BANGKOK, Thailand, February 5, 2013 (ENS) – Officials from 19 Asian countries are cooperating to reduce the impact of short-lived climate pollutants in the Asia-Pacific region.
At a United Nations-backed meeting Monday, the officials began discussions on how best to reduce these air pollutants, which include black carbon, methane and tropospheric ozone as well as some hydrofluorocarbons, refrigerants that replaced even more damaging chemicals.
These pollutants are responsible for a substantial portion of climate change and have detrimental effects on human health, agriculture and ecosystems.
The meeting, which is hosted by the UN Environment Programme, and the governments of Bangladesh and Japan, is being held under the auspices of the Climate and Clean Air Coalition.
This is the first time that the challenge of short-lived climate pollutants has been tackled collectively at an Asia-wide meeting.
The one-year-old Climate and Clean Air Coalition is a voluntary global effort bringing together 28 partner countries, intergovernmental organizations and representatives of the civil society and the private sector who are working to reduce these pollutants.
“We look forward to welcoming all countries in Asia and the Pacific into the Climate and Clean Air Coalition to scale up the work and join forces with the other partners in this effort to address the challenge of short-lived climate pollutants and deliver rapid and multiple public health, food and energy security, as well as near-term climate benefits,” said UNEP Executive Director Achim Steiner.
During the meeting, participants will discuss existing measures that can be quickly taken up and integrated into strategies for economic development and environment protection.
Bangladesh’s Minister for the Environment and Forests Dr. Hasan Mahmud said, “Bangladesh has been working for the last few years towards modernization of brick kilns, improvement of millions of cook-stoves, improvement of rice parboiling systems, setting up of air quality monitoring mechanisms and adoption of relevant enabling environmental documents.”
The Japanese Vice-Minister for Global Environmental Affairs Dr. Ryutaro Yatsu added, “Japan is engaged to support CCAC and will contribute to the actions focused on short-lived climate pollutants, cooperating closely with partner countries and organizations, with our knowledge and experiences both in policy making and research.
“We are pleased to support the expansion of the Coalition to Asia and the Pacific because it is really meaningful in light of the promotion of sustainable development in the region,” Yatsu said.
On January 25, more than a dozen ministers from Climate and Clean Air Coalition partner countries jointly announced they will work with oil and gas companies worldwide to reduce venting, leakage, and flaring of natural gas from oil and gas operations.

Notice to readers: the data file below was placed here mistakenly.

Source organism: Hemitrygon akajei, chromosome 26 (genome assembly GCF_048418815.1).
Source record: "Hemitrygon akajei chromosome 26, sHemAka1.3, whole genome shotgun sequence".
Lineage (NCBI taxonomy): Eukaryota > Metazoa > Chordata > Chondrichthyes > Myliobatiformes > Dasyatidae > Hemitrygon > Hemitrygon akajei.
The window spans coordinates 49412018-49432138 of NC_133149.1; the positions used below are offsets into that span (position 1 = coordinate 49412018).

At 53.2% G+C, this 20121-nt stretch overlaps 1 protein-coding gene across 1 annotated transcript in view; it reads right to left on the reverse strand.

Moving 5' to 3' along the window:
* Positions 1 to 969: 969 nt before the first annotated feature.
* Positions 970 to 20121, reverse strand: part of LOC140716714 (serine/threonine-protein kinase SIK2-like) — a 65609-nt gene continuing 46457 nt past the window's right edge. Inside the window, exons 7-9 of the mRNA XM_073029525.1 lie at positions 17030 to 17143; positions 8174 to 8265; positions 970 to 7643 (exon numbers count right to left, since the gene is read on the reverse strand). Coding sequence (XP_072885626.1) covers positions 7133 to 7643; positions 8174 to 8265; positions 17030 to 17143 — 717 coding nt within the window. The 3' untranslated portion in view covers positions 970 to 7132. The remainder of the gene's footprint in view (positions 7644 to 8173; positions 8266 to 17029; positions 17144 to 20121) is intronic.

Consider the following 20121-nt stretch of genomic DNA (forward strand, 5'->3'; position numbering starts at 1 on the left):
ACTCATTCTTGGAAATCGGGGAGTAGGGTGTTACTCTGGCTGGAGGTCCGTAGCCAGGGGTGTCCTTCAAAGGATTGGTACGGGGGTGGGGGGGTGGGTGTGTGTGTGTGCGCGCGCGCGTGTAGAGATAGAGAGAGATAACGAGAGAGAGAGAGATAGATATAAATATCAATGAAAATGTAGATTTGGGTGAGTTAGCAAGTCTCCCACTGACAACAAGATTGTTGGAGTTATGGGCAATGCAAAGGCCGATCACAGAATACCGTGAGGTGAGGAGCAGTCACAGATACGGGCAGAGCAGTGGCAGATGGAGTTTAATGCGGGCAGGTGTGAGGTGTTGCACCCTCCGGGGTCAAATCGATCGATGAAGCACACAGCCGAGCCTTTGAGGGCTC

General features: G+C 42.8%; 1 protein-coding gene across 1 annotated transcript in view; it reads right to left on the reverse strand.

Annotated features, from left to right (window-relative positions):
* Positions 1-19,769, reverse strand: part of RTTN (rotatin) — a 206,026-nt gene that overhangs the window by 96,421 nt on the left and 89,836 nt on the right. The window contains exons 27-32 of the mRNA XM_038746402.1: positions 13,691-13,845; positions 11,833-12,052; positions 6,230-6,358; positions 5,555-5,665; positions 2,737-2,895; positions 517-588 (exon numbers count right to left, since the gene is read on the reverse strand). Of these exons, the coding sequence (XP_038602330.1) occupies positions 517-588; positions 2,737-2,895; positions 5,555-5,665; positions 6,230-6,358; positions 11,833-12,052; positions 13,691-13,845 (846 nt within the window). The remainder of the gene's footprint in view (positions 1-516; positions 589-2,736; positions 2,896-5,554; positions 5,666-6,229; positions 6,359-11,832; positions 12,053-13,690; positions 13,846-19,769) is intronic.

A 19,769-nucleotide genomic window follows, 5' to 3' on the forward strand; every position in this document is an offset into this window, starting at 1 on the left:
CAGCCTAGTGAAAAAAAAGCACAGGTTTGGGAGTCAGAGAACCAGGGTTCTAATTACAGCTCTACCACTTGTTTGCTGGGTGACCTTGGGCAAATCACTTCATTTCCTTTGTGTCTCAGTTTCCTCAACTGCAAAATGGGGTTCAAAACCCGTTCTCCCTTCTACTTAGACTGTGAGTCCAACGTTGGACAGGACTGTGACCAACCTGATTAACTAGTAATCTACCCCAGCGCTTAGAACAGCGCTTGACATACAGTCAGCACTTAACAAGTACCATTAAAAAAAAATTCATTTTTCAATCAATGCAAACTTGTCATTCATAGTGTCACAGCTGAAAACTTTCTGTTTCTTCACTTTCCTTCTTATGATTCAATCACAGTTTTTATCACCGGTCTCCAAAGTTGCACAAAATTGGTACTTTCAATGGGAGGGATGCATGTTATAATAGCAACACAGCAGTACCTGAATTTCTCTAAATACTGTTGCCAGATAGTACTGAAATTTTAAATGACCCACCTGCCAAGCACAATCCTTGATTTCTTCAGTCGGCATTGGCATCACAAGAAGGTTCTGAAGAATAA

The coalition estimates that over eight percent of total worldwide natural gas production is lost annually to venting, leakage, and flaring.
In addition to U.S. $27 to $63 billion in energy and economic losses, these activities result in nearly two gigatons of CO2 equivalent of greenhouse gas emissions per year, over 80 percent of which are methane emissions – making oil and gas operations the second-largest source of global anthropogenic methane emissions behind agriculture.
Flaring releases substantial amounts of black carbon, which is particularly harmful to human health and areas like the Arctic.
Initial CCAC engagement with interested oil and gas companies is beginning and will accelerate over the coming months.
Reducing short-lived climate pollutants by 2030 could avoid two million premature deaths and annual crop losses of over 30 million tons each year, according to a study released in 2011 by the UN Environment Programme, UNEP.
The reduction of these pollutants would also help to slow down climate change by 2050 and deliver climate benefits at a regional level, the UNEP study shows.
The UNEP study found that Asia is one of the regions that could benefit the most from such reductions, as black carbon measures targeting the transport sector would improve air quality, and reducing methane emissions from coal mines would benefit crops.
Reducing levels of these short-lived climate pollutants would slow the melting of glaciers in the Himalayas and reduce disruption of the South Asian monsoon, UNEP said.
The meeting is part of the Fourth Governmental Meeting on Urban Air Quality in Asia, held every two years and organized by UNEP and Clean Air Asia to inform governments on developments in urban air quality management and to harmonize approaches among Asian countries in tackling urban air pollution.